Digimon All-Star Rumble Review (PS3/360) – Party Game or Fighting Game?

on November 24, 2014 by

Digimon All-Star Rumble Review (PS3/360) – Party Game or Fighting Game?

Whether a fighting game roster is considered a “spoiler” is often up for debate among online communities. Super Smash Bros. often finds itself at the centre of this debate, the roster for which is usually revealed through carefully scheduled announcements, which were spoiled with a leak. Digimon All-Star Rumble‘s roster can tell you most of what you need to know about the game.

 

I watched Digimon as a kid, mostly Digimon Adventure, the first series. The anime continued on afterwards, each time changing out the cast of characters and the story. But it never seemed to be as popular as Digimon Adventure was. The western dub aired between 1999 and 2000, so rest assured, 90s kids know Digimon.

 

Of the twelve playable Digimon fighters in the game, six of them are from Digimon Adventure. That’s half of the game. Also, most of the original voice actors for the Digimon have returned to reprise their roles. Nostalgia definitely plays a big role in Digimon All-Star Rumble, and I have to admit it’s nice to be joined by the familiar Digimon of my past for (one last?) adventure. I can’t be doing with too many of these brand new Digimon like Shoutmon from Digimon Fusion, though he does make an appearance. I want to feel young again, and for the most part Digimon All-Star Rumble succeeds in this.

 

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The story itself starts off vaguely depressing and somewhat dystopian. It’s a peaceful time in the Digital World, and the Digimon can just sit back and relax. But without the need for battle they cannot digivolve, which is a problem for some reason. The only way they can validate their existence seems to be through combat, given a literal representation via their digivolutions, their “evolutions”. Because of this a tournament is organised so they can all fight it out to discover who is the best. Towards the end the story hints at a wider problem behind the scenes, but, disappointingly, this is only touched upon as the game reaches its climax, and it feels like it finishes just as it’s about to get going. Could the game have been cut due to time constraints? I don’t know, but it sure does feel like it.

 

The gameplay itself is split in two. Firstly there are the levels where you run through a small dungeon type area with various themes: forest, industrial, coral, and that sort of thing. While making your way through these you will encounter weaker Digimon that you’ll have to fight. There are treasure chests containing DigiBits, and collectable DigiCards that you can use to customise your Digimon’s status effects. It’s all very reminiscent of the ill-fated Medabots Infinity, but without the gruelling slog and difficulty, and a lot shorter and more straightforward. You have to wonder why they’re even there except to add a marginal amount of padding. At least Medabots Infinity committed to what it was.

 

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The main battles, or “rumbles”, I suppose, come at the end of each of those stages where you’ll encounter a fellow tournament participant waiting for you, depending on who you’re playing as. The brief exchange of dialogue is unique between each Digimon, which is a nice touch. Each of these battles can have a different set of rules. Sometimes you’ll need to inflict the most damage within the time limit, other times its the first to three kills, there’s even a capture the flag mode.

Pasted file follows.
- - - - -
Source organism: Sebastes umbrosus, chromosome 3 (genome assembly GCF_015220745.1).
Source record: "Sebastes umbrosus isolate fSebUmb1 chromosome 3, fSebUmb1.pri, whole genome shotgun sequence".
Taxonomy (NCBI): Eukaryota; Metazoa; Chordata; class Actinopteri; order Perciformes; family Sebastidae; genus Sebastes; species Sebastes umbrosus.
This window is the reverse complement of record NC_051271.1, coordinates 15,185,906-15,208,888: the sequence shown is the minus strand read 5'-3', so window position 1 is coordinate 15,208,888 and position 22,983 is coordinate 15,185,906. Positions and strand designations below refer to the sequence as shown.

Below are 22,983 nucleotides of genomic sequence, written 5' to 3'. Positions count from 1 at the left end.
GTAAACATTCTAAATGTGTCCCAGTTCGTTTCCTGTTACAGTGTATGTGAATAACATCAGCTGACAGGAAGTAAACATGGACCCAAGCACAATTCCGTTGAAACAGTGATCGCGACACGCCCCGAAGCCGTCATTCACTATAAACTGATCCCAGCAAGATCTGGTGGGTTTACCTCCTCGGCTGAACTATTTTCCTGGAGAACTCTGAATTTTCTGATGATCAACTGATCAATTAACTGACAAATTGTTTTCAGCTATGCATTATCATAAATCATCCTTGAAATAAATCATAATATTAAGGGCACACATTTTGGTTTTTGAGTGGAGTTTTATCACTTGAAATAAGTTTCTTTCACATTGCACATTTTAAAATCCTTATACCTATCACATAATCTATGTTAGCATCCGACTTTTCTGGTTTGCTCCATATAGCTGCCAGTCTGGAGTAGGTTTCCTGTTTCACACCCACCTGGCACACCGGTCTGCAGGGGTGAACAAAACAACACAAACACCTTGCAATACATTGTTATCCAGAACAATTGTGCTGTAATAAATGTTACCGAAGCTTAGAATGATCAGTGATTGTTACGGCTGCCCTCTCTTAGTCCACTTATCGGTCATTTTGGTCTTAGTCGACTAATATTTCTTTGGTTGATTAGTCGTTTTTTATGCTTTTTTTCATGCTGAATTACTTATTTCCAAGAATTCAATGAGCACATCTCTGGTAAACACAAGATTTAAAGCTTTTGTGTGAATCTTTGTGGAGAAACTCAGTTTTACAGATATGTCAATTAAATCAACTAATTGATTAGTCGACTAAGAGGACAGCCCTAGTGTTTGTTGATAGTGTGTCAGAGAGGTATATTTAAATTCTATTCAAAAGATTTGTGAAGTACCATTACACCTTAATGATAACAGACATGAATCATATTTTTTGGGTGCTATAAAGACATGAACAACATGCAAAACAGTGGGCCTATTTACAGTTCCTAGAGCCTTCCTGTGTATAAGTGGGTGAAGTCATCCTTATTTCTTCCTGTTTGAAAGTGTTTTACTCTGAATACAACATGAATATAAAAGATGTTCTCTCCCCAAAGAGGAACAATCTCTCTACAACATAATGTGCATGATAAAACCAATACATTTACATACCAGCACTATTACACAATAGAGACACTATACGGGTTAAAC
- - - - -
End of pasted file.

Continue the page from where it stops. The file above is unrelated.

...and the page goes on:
The combat itself is fairly limited. Each character has a handful of ground combos, air combos, and moves they can charge up which use expendable energy points. After a while you rack up your digivolution meter and can digivolve with a squeeze of the triggers to your ultimate form. From there you repeat the process to fill the meter for your best move, which you can only use while in your ultimate (well, actually, mega or higher) form. There’s really not much too it. Often the best solution is to wait for an opening and then spam your best combo over and over. The AI isn’t great so you’re mostly be able to trap them into some sort of loop, especially on capture the flag.

 

 

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It’s an experience that feels a lot less like a fighting game and more like a collection of mini games in a party game. By no means does that have to be a bad thing. Digimon All-Star Rumble is a fun but very surface-level trip back to Digimon’s past, an echo of glory years that now seem spent out. It’s less of a fighting game like BlazBlue or even Super Smash Bros., and more like a collection of mini games for you to play with your friends. You can run about as Agumon and Gabumon with bombs on their back. Sometimes they’ll shout things at one another. And you know what? Sometimes, after so long without a truly great Digimon game like Digimon World or Digital Card Battle, you just need that.

 

I still love Digimon, and Digimon All-Star Rumble reminded me of that for a brief few hours. But all it’s left me wondering is “where’s the next thing?”

 

 

Another celebration of the past is coming up! Persona Q: Shadow of the Labyrinth releases this coming Friday, 28 Nov. It combines elements of Persona 3 and Persona 4 together into one awesome looking package! We’ve still got our pre-order bundle available, which comes with a free Chie’s Badge Set and Double Teddie Keyring. Pick it up here!

 

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